Five before Midnight

This site is dedicated to the continuous oversight of the Riverside(CA)Police Department, which was formerly overseen by the state attorney general. This blog will hopefully play that role being free of City Hall's micromanagement.
"The horror of that moment," the King went on, "I shall never, never forget." "You will though," the Queen said, "if you don't make a memorandum of it." --Lewis Carroll


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Location: RiverCity, Inland Empire

Tuesday, November 24, 2009

Forman Trial: The Mystery of the Missing Media Disk

The testimony in the ongoing trial of former Riverside Police Department officer, Robert Forman taking place in Riverside's old courthouse continued as two witnesses took the stand on Tuesday, Nov. 24, both of them Riverside Police Department officers. Sitting in the audience were Internal Affairs sergeants, John Capen and Marcus Smail. This division has been having representatives attend every day of trial. They sit in the back of the courtroom and remain fairly quiet, watching the proceedings which involve three felony charges of sexual battery and oral copulation under the color of authority stemming from complaints made by three different women.

Officer Henry Park, who's been employed by the department since he lateraled over from the Rialto Police Department in December 2005, had worked in the same beat as Forman in April 2008. Both of them worked the graveyard shift on the Eastside/University Avenue corridor beat and often frequented areas of their beat where there were higher levels of criminal activity including drug dealing and prostitution. Park said he had been familiar with the alleged victim who testified the previous day through prior contacts including occasions where he had arrested her. On one particular night in April 2008, he and his trainee Megan Edwards (Meyers) who would later become Forman's trainee patrolled that area and stopped several times near the Circle 1 store at University and Comer where the victim had been hanging out or as Park testified, loitering in front of the store.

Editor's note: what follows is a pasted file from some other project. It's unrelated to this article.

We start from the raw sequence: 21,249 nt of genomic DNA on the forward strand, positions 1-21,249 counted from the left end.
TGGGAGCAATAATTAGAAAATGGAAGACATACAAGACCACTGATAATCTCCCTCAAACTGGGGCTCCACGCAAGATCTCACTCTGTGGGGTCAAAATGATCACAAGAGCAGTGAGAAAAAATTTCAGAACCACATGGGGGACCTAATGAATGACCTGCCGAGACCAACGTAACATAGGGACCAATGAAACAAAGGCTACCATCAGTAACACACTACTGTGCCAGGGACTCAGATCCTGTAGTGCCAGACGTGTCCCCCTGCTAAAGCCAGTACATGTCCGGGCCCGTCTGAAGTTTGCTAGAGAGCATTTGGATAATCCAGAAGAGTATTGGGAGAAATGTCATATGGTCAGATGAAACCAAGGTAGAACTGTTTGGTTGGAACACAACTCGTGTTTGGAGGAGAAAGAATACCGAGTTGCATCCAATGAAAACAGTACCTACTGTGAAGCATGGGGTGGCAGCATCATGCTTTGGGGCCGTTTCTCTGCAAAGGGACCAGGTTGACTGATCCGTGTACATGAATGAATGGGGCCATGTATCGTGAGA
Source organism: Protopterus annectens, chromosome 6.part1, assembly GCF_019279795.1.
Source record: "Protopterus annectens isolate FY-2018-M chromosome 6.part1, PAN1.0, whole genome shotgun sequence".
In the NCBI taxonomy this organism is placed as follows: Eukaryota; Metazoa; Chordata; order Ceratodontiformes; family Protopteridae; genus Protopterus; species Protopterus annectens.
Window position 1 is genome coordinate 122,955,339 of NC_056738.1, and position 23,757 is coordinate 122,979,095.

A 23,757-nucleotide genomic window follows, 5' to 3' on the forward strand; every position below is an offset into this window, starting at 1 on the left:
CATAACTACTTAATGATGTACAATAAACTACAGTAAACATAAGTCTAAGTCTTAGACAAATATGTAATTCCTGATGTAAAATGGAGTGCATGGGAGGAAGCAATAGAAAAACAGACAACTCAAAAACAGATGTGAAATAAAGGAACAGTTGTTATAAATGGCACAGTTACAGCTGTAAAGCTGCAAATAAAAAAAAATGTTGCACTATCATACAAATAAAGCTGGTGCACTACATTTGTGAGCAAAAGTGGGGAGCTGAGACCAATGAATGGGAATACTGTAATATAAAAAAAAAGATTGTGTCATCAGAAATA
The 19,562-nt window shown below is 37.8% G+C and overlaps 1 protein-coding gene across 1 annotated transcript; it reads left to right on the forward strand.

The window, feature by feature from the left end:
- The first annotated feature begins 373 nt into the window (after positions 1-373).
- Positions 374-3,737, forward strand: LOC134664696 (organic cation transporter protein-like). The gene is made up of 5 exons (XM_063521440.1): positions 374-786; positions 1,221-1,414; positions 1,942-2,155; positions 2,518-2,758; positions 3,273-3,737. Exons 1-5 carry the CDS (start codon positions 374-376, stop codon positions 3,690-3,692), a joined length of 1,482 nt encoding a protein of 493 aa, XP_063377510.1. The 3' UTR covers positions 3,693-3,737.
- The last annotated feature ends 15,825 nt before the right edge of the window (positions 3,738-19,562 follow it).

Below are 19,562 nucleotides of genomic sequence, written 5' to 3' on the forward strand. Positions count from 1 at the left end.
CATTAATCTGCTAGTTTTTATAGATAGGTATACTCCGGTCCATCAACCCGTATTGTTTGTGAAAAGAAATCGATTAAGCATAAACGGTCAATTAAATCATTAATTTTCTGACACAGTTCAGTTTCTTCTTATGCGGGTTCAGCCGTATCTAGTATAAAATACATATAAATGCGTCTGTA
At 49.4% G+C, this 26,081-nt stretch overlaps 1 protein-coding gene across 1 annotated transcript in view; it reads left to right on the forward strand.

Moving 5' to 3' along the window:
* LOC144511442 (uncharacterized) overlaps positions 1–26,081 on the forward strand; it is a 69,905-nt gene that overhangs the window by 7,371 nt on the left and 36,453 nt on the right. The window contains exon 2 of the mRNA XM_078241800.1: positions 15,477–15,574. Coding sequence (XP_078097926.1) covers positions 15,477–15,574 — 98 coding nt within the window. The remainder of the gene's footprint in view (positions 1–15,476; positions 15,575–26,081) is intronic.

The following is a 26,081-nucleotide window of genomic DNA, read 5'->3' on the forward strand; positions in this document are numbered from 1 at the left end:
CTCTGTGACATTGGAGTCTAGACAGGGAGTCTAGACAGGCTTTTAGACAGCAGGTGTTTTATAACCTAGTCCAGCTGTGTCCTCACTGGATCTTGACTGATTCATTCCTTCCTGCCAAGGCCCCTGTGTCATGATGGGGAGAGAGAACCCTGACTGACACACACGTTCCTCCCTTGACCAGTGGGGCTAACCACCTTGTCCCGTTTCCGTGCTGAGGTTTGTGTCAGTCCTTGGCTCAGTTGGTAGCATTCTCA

Park testified that he had driven past the store several times during his shift, including once at approximately 11 p.m. At that time, he and Edwards had seen her loitering in front of the store. and she and another woman had approached a car. Parks said he didn't recall the name of the other woman.

"We drove into the parking lot," Park said, "We made initial contact."

He engaged in conversation with the victim about a prior arrest. She told him that this arrest had been "bad" and that he should focus on arresting bad people.

"What type of bad people," Park had asked.

Park said that he had hoped that the woman would give him information about criminal activity in the area including drug dealers. He said that he had partially helped him, meaning she had told him she knew where all the rock was but she wouldn't tell him. His conversation with her lasted less than a minute and he said she had been carrying Hostess donuts and nonalcoholic beverages. At about that time, Forman showed up. He was told that the victim was in the area by Park and he told the other officer that he would be able to get that information from her. He asked Park where the victim had gone. The two officers went their separate ways. Forman, driving down towards Comer and Park wound up going on a radio call for what he thought was about a 15-20 minute span but he wasn't sure.

Parks did come back to the area of the Circle 1 store, slowing down as he approached it. He said he saw a squad car parked on Comer south of Mission Inn Avenue and just north of the store. When asked, he said it was Forman's unit. Park saw the victim standing next to Forman's car.

Park also testified about whether or not patrol officers routinely gave money to informants or other people to buy drugs and he said no. That operation was carried about by specialized units which followed established policies and procedures including from the standard manual. He said that he and officers (Marco) Ortiz and Forman had been involved in a drug operation at Motel 6 but had found no drugs. They did find a box of Hostess donuts inside the hotel.

Under cross-examination, Park said he had received about 80 hours of class and field training on drug recognition, used to help determine if a person was under the influence of controlled substances by observing them for signs and performing evaluations. He said he wasn't sure if the victim had been high at the time he spoke with her.